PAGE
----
Oil filters are dead end filters that will eventually clog. The efficiency quoted on their carton is for a single pass through, because they have already started the clogging process.
The 'suspended contaminants' mentioned in another post are from the wear and tear oil goes through in the high stress environment of an engine. Outside sources, like sulfur content of the fuel, also play part. Their growing presence in the oil is why it turns darker shades.
My car had a cartridge filter that was easily changed from the top. No messing with jacks, crawling on the ground, or blind reaching to swap it out. So I swapped it out before actually changing the oil to see if it had any visual impact on the old oil.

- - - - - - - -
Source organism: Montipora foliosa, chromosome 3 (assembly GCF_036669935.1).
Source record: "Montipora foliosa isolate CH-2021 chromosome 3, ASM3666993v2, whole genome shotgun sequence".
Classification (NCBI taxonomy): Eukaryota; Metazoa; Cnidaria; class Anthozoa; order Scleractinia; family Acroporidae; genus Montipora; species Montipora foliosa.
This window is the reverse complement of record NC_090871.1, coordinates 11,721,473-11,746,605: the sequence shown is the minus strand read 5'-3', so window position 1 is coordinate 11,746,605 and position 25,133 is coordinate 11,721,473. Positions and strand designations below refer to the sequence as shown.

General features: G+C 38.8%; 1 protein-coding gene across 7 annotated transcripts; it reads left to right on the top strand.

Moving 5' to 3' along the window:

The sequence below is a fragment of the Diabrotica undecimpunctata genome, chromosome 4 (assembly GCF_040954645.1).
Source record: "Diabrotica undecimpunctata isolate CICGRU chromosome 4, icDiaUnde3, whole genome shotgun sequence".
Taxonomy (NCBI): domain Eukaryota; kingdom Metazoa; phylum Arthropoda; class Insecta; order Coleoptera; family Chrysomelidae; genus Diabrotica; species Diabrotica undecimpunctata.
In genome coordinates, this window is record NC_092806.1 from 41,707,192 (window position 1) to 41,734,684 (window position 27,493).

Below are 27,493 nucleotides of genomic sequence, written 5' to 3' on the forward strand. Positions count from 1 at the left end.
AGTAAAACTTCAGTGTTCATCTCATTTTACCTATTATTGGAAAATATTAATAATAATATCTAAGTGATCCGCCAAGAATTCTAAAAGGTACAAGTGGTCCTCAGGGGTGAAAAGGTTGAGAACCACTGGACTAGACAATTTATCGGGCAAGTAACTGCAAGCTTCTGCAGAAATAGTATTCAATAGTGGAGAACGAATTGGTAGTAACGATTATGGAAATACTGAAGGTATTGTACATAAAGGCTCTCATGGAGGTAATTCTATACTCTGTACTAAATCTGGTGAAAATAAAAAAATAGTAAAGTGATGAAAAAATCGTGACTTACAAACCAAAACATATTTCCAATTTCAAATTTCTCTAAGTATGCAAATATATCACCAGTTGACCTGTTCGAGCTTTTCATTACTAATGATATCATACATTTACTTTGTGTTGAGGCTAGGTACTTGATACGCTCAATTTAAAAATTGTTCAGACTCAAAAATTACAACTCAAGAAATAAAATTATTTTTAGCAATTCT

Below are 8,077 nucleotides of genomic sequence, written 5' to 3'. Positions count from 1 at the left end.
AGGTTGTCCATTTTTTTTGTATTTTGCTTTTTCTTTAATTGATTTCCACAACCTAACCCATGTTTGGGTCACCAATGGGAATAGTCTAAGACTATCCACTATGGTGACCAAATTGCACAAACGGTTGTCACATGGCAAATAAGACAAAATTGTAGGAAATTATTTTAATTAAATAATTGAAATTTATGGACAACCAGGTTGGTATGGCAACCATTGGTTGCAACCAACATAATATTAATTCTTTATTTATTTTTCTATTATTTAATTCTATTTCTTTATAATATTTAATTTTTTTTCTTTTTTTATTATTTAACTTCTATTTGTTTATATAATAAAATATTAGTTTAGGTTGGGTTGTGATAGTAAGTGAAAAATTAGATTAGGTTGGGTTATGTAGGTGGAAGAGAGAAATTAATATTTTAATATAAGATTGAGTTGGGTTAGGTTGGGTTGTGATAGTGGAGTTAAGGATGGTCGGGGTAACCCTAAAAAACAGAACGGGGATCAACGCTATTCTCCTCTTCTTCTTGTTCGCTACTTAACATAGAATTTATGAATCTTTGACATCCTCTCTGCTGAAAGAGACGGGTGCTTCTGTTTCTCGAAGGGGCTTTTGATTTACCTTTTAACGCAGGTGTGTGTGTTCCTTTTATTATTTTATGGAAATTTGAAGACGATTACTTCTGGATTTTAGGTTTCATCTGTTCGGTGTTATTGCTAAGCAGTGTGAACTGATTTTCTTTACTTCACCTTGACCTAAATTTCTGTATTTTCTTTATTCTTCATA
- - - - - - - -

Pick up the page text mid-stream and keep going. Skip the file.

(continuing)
Since it lighten the oil's color, that tells me the darkening was mostly due to those suspended particles, that they aren't simply too small for the filter, and that the old filter had the bypass valve open at some point prior to the oil change interval.
As to these contaminants settling out and blocking things, I no concern for that happening. There is the flow rate and pressure of the oil pump to keep things moving, and the oil itself contains detergents. Not only do they keep the particles in suspension, but they also keep those particles from clumping together to form sludge.
The real threat these particles pose is that they form acids when mixed with water, and it doesn't matter if they are trapped in the filter or not. But along with the detergents, the additive package in the oil also includes compounds to neutralize acid that forms.
As too early oil change on a new car, it is just a placebo. Modern manufacturing means the parts fit better when assembled than it was in the past, and the engine gets run as part of the QA process. If the manual doesn't call for an early oil change, then the car doesn't need it.